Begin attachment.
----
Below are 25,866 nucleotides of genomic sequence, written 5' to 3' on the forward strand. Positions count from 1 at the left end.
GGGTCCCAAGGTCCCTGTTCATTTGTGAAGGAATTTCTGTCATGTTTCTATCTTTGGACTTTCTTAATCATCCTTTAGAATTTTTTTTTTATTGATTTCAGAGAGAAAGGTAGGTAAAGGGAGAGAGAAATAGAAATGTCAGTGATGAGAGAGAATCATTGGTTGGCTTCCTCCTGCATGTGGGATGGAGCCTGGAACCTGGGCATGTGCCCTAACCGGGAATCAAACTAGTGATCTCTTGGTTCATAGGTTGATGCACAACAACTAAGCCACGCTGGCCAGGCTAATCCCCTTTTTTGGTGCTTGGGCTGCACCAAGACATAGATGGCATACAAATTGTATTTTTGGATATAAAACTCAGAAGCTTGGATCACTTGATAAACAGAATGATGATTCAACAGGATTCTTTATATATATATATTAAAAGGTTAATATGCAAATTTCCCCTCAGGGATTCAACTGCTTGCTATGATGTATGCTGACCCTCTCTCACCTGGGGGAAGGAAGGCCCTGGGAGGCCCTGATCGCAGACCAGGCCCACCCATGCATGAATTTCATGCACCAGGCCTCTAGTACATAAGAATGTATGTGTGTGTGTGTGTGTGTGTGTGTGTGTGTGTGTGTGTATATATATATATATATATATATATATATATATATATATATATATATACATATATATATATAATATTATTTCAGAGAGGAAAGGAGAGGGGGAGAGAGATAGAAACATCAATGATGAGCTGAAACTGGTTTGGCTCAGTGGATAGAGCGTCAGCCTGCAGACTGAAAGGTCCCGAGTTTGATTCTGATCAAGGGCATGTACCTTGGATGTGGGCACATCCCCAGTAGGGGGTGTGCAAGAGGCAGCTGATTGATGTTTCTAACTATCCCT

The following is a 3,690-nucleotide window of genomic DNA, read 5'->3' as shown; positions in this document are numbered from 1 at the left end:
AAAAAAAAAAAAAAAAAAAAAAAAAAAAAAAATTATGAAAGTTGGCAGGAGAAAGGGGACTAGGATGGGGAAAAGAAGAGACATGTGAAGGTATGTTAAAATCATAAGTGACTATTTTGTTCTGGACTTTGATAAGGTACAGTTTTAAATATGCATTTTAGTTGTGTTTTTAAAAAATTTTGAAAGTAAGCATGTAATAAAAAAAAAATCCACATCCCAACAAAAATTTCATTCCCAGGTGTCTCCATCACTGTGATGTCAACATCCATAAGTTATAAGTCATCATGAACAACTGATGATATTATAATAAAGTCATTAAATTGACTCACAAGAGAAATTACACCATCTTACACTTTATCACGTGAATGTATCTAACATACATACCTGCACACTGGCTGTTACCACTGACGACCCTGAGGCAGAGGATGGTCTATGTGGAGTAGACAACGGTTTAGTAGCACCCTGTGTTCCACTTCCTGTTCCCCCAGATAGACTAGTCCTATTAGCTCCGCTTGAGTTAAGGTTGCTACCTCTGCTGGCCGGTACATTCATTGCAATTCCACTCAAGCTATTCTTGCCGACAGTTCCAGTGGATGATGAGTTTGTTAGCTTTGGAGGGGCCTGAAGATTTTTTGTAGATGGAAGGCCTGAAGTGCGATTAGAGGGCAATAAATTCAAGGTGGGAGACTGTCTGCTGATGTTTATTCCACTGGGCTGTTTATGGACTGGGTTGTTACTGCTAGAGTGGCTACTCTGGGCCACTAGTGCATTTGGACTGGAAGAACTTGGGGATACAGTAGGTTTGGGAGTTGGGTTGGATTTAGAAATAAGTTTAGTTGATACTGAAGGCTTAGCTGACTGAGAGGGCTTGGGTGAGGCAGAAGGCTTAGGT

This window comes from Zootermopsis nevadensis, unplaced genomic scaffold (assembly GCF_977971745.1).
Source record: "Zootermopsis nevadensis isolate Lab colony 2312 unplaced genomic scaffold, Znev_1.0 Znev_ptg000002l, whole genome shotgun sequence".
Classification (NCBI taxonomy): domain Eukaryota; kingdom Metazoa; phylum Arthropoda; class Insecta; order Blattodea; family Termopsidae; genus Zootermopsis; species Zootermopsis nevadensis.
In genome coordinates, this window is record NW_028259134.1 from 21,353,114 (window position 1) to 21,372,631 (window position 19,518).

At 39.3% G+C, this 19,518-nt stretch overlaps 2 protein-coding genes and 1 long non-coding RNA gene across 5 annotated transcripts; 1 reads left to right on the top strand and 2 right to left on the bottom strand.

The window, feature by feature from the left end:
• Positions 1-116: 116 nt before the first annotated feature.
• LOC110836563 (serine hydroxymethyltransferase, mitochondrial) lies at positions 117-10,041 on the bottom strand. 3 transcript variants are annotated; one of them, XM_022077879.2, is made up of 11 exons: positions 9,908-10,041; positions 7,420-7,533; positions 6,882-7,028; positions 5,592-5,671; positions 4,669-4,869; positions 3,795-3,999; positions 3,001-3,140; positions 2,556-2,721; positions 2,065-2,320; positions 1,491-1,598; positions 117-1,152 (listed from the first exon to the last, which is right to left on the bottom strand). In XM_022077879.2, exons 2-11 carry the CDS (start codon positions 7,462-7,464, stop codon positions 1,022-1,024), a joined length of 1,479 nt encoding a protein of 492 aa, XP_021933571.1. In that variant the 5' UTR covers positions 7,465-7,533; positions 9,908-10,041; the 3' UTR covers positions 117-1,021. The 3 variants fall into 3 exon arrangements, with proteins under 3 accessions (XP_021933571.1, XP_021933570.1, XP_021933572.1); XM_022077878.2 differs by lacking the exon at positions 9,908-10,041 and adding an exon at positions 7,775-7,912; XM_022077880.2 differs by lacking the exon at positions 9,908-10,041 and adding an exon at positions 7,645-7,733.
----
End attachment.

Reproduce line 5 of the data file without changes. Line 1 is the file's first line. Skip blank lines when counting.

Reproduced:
This window comes from Zootermopsis nevadensis, unplaced genomic scaffold (assembly GCF_977971745.1).